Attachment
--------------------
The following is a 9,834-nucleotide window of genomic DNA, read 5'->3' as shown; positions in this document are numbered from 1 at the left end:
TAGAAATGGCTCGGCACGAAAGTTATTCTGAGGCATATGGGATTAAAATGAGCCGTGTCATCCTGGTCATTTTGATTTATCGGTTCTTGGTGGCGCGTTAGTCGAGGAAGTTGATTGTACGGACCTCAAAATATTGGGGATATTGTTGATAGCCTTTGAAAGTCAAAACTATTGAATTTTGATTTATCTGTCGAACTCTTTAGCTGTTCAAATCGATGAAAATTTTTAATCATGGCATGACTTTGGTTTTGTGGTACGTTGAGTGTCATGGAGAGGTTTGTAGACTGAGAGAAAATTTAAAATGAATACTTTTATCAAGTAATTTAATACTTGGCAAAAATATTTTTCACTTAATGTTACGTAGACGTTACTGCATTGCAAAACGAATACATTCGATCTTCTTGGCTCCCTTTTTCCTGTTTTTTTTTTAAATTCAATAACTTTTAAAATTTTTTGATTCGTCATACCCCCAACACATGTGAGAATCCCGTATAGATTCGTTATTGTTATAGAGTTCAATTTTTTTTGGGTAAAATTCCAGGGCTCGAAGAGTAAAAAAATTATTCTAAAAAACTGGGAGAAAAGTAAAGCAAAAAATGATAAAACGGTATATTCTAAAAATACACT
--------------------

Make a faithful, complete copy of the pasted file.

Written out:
The following is a 9,834-nucleotide window of genomic DNA, read 5'->3' as shown; positions in this document are numbered from 1 at the left end:
TAGAAATGGCTCGGCACGAAAGTTATTCTGAGGCATATGGGATTAAAATGAGCCGTGTCATCCTGGTCATTTTGATTTATCGGTTCTTGGTGGCGCGTTAGTCGAGGAAGTTGATTGTACGGACCTCAAAATATTGGGGATATTGTTGATAGCCTTTGAAAGTCAAAACTATTGAATTTTGATTTATCTGTCGAACTCTTTAGCTGTTCAAATCGATGAAAATTTTTAATCATGGCATGACTTTGGTTTTGTGGTACGTTGAGTGTCATGGAGAGGTTTGTAGACTGAGAGAAAATTTAAAATGAATACTTTTATCAAGTAATTTAATACTTGGCAAAAATATTTTTCACTTAATGTTACGTAGACGTTACTGCATTGCAAAACGAATACATTCGATCTTCTTGGCTCCCTTTTTCCTGTTTTTTTTTTAAATTCAATAACTTTTAAAATTTTTTGATTCGTCATACCCCCAACACATGTGAGAATCCCGTATAGATTCGTTATTGTTATAGAGTTCAATTTTTTTTGGGTAAAATTCCAGGGCTCGAAGAGTAAAAAAATTATTCTAAAAAACTGGGAGAAAAGTAAAGCAAAAAATGATAAAACGGTATATTCTAAAAATACACT